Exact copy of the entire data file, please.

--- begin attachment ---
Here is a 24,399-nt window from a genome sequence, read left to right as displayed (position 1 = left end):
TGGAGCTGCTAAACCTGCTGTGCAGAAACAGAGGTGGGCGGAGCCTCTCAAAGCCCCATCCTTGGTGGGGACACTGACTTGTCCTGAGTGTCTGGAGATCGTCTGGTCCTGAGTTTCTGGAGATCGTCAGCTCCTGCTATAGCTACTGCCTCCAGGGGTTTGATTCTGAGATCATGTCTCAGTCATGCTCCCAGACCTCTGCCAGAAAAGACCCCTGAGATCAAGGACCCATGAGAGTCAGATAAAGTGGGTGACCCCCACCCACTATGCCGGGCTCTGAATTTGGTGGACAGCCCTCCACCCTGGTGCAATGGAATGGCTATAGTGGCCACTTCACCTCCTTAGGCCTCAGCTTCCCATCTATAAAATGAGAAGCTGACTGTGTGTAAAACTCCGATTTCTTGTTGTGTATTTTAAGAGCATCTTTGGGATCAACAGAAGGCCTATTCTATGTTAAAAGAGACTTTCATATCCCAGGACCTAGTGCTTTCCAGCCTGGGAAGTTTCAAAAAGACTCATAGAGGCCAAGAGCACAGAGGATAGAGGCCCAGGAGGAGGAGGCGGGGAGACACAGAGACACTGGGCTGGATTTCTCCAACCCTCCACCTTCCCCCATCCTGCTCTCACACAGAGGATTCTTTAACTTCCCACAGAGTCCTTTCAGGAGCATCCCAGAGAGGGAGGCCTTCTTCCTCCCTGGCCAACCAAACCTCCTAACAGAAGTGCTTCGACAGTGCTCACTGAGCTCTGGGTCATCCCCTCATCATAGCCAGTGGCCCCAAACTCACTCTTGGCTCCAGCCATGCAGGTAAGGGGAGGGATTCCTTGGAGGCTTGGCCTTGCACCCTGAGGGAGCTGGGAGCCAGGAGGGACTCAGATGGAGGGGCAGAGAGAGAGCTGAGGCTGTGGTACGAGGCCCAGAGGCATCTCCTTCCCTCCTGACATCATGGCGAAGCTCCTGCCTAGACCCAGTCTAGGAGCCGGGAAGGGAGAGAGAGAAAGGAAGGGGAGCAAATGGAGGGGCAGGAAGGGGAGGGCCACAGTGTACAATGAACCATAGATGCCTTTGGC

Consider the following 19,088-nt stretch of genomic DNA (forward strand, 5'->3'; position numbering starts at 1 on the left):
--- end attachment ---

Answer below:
Here is a 24,399-nt window from a genome sequence, read left to right as displayed (position 1 = left end):
TGGAGCTGCTAAACCTGCTGTGCAGAAACAGAGGTGGGCGGAGCCTCTCAAAGCCCCATCCTTGGTGGGGACACTGACTTGTCCTGAGTGTCTGGAGATCGTCTGGTCCTGAGTTTCTGGAGATCGTCAGCTCCTGCTATAGCTACTGCCTCCAGGGGTTTGATTCTGAGATCATGTCTCAGTCATGCTCCCAGACCTCTGCCAGAAAAGACCCCTGAGATCAAGGACCCATGAGAGTCAGATAAAGTGGGTGACCCCCACCCACTATGCCGGGCTCTGAATTTGGTGGACAGCCCTCCACCCTGGTGCAATGGAATGGCTATAGTGGCCACTTCACCTCCTTAGGCCTCAGCTTCCCATCTATAAAATGAGAAGCTGACTGTGTGTAAAACTCCGATTTCTTGTTGTGTATTTTAAGAGCATCTTTGGGATCAACAGAAGGCCTATTCTATGTTAAAAGAGACTTTCATATCCCAGGACCTAGTGCTTTCCAGCCTGGGAAGTTTCAAAAAGACTCATAGAGGCCAAGAGCACAGAGGATAGAGGCCCAGGAGGAGGAGGCGGGGAGACACAGAGACACTGGGCTGGATTTCTCCAACCCTCCACCTTCCCCCATCCTGCTCTCACACAGAGGATTCTTTAACTTCCCACAGAGTCCTTTCAGGAGCATCCCAGAGAGGGAGGCCTTCTTCCTCCCTGGCCAACCAAACCTCCTAACAGAAGTGCTTCGACAGTGCTCACTGAGCTCTGGGTCATCCCCTCATCATAGCCAGTGGCCCCAAACTCACTCTTGGCTCCAGCCATGCAGGTAAGGGGAGGGATTCCTTGGAGGCTTGGCCTTGCACCCTGAGGGAGCTGGGAGCCAGGAGGGACTCAGATGGAGGGGCAGAGAGAGAGCTGAGGCTGTGGTACGAGGCCCAGAGGCATCTCCTTCCCTCCTGACATCATGGCGAAGCTCCTGCCTAGACCCAGTCTAGGAGCCGGGAAGGGAGAGAGAGAAAGGAAGGGGAGCAAATGGAGGGGCAGGAAGGGGAGGGCCACAGTGTACAATGAACCATAGATGCCTTTGGC

Consider the following 19,088-nt stretch of genomic DNA (forward strand, 5'->3'; position numbering starts at 1 on the left):